3. Promote your company to the recruiters you work with.
The best recruitment campaigns I’ve worked on have been with companies who have taken the time to meet me and introduce me to key team members, to explain their culture, their challenges and also what their plans are for the future. Recruiters will help you find great people if you allow them to really invest in you. They won’t if you limit yourself to just sending out job descriptions.
4. Review your reward structure….
i.e. bonus payments, salary levels, right to purchase holiday, remote working and especially flexible working. Do this regularly. These are all things that needn’t break the bank but could definitely appeal and attract some of the best people to your company.
5. Probe more into the applicants situation.
When you interview your applicant, ask them about their situation and explore what other options they are looking at. Have they spoken with their current employer about promotion and if not why not? Who else are they seeing and what do they like / dislike about those other opportunities? How do they feel about your role?
Understanding what their motivations are will help you understand whether you will really be able to offer them what they want.
6. Broaden your selection criteria.
Think outside the box. Don’t always stick to the exact skills and background of the people you have who already do the job. It might be a good time to restructure if someone leaves, it might be good to get someone outside of your industry, someone who has the drive and motivation to learn and ultimately become one of your superstars. Look for transferable skills, assessing attitude, ability to think and be thoughtful.
7. Be very clear about who you are, what your company stands for and where the role could lead to.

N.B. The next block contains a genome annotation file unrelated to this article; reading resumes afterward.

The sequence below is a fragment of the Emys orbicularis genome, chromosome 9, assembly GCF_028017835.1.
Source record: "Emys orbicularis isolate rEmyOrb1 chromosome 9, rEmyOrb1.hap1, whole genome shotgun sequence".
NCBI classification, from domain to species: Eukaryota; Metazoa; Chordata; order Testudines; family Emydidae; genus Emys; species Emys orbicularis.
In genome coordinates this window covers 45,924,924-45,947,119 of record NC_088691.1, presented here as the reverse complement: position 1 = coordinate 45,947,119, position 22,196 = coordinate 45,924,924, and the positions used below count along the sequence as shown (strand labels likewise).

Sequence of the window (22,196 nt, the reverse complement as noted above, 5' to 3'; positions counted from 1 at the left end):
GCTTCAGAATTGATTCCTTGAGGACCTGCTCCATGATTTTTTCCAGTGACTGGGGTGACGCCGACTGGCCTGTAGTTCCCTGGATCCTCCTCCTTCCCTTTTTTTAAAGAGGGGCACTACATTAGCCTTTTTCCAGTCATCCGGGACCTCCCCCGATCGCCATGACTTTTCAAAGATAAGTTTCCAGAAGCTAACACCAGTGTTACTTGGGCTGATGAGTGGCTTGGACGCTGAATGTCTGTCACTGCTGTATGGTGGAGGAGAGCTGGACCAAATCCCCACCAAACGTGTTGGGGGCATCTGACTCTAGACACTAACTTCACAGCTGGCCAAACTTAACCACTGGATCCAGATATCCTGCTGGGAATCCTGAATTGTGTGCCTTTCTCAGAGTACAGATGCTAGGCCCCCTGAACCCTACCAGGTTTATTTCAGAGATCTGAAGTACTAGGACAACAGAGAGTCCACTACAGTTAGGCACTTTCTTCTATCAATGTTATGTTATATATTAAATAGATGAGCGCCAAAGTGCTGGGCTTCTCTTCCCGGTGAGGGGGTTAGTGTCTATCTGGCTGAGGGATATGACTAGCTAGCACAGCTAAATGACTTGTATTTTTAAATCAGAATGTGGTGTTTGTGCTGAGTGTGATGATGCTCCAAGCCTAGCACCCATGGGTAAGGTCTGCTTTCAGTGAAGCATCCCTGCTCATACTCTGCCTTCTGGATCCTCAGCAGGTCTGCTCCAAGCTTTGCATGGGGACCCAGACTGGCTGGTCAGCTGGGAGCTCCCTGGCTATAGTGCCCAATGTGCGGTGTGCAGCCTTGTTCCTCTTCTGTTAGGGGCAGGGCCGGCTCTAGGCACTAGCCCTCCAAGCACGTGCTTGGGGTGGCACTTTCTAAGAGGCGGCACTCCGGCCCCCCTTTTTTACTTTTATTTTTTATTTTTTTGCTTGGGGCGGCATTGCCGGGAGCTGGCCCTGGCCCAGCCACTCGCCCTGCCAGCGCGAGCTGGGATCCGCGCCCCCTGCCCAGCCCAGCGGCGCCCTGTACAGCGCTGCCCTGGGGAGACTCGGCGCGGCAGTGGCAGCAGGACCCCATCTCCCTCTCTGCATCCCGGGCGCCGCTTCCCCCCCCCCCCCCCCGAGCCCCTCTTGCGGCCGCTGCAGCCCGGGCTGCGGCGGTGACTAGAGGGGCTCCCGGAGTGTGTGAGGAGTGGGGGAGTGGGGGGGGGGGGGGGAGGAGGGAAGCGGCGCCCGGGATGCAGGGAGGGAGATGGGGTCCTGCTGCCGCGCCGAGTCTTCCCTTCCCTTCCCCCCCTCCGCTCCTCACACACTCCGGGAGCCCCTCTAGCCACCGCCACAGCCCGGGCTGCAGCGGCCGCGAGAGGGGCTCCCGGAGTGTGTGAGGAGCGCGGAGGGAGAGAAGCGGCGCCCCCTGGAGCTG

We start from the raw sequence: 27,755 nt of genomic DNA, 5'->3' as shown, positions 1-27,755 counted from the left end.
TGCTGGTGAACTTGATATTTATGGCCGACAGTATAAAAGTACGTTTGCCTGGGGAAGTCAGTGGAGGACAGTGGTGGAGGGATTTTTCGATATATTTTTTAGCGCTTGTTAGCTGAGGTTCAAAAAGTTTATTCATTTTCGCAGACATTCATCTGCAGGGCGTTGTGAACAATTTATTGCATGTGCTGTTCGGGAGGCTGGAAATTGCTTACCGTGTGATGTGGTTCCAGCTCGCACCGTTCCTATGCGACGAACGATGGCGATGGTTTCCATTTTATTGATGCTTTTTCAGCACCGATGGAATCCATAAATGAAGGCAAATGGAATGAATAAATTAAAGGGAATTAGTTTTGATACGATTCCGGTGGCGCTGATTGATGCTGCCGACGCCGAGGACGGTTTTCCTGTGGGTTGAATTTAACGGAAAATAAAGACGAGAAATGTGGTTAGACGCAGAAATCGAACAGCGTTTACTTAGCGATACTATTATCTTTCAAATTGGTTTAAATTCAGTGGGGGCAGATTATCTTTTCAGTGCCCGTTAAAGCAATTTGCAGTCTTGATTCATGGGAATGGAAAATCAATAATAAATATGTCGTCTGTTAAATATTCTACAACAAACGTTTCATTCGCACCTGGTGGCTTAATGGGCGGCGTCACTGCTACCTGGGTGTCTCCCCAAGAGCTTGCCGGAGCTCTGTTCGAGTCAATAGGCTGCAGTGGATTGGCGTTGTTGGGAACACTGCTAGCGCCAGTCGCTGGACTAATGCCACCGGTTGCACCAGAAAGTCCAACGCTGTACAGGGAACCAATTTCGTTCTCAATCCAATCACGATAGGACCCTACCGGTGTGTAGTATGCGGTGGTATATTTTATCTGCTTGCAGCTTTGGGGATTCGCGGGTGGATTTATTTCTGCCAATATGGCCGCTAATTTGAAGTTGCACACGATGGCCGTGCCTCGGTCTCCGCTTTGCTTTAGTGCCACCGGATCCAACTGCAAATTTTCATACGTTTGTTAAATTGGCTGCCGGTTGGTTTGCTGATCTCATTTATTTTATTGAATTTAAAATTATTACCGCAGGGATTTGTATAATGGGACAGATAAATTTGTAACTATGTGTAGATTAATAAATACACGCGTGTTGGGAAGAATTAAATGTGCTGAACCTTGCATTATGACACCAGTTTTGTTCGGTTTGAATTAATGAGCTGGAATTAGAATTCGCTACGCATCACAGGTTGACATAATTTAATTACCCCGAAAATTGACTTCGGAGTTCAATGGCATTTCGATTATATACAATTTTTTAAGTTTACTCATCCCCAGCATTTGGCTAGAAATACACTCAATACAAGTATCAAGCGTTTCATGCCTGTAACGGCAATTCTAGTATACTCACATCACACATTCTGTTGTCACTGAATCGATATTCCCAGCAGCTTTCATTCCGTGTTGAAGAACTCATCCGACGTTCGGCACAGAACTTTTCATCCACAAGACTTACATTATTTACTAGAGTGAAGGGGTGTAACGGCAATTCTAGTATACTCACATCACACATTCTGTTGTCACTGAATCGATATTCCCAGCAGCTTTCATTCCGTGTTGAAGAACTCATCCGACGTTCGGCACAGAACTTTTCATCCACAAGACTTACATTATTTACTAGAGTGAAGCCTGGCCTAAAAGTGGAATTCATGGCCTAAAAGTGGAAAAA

A solid message and clear goals are always much easier to relate to. Recognise that sometimes joining your company might lead them to other great opportunities, long term, outside of your business. Describe real life stories. Talk about people who were seconded to other departments or companies or where they went after they worked for you.
8. Talk about the market, the climate and how you will deal with any challenges.
You may be asked, inevitably, about your company’s post Brexit strategy, or your thought son how AI has already and will change job roles, for example, so be prepared to discuss these topics in detail. A strong message about how challenges are tackled inspires confidence and security.
9. Don’t fall victim to social updates overload.
Try not to mimic your competitors when you manage your company’s social media updates. Make sure you also don’t sound arrogant. Video content and case studies are a great way to show how great working for your company could be. But try and keep it personal so there is a really strong sense of your own individual culture in your social updates. Having said that, you would help yourself more if you could do something a bit different. Have you seen recently how many employers talk about how wonderful they are, how great their business is on Linkedin? I’ve even seen updates where one week the company is saying “we don’t advertise jobs as we are so good and don’t need to”, and then a couple of weeks later the same company putting an advert update on their profile. These are statements which just makes them look desperate.
10. Reply to your unsuccessful applicants too.
I can’t emphasise enough how important this is. Explain the reasons for rejecting candidates, for example which skills you need and where they are lacking. You never know, they might decide to learn those skills and come back to you one day in the future for work, or even as a client. They might even have a friend or relative to recommend who does have those exact skills you need. If anything, being helpful will guarantee that the last experience they have with you is a positive one.
11. If you really don’t want to be involved say so.
Not everyone has the time or enjoys being involved in recruitment. If this is the case for you and it isn’t a necessary part of your main job role then tell your colleagues/ boss. They may be able to help, either by passing the responsibility to someone who does actually want to be involved or train you or help you by sharing the responsibility.
If recruitment seems like workload overload, it needn’t be. Have a look at our recruitment services! We can help you manage the full recruitment process end to end.
- Tips from the Team
- Sector news
- Market Research, Insight & Analytics
- Broadcast & Media
- Pr & Communications
- Temporary/ Freelance recruitment
- Corporate & Business Support
- Data Analytics
- Digital marketing
- IT France
- Post production
- boyce recruitment updates
- Help for jobseekers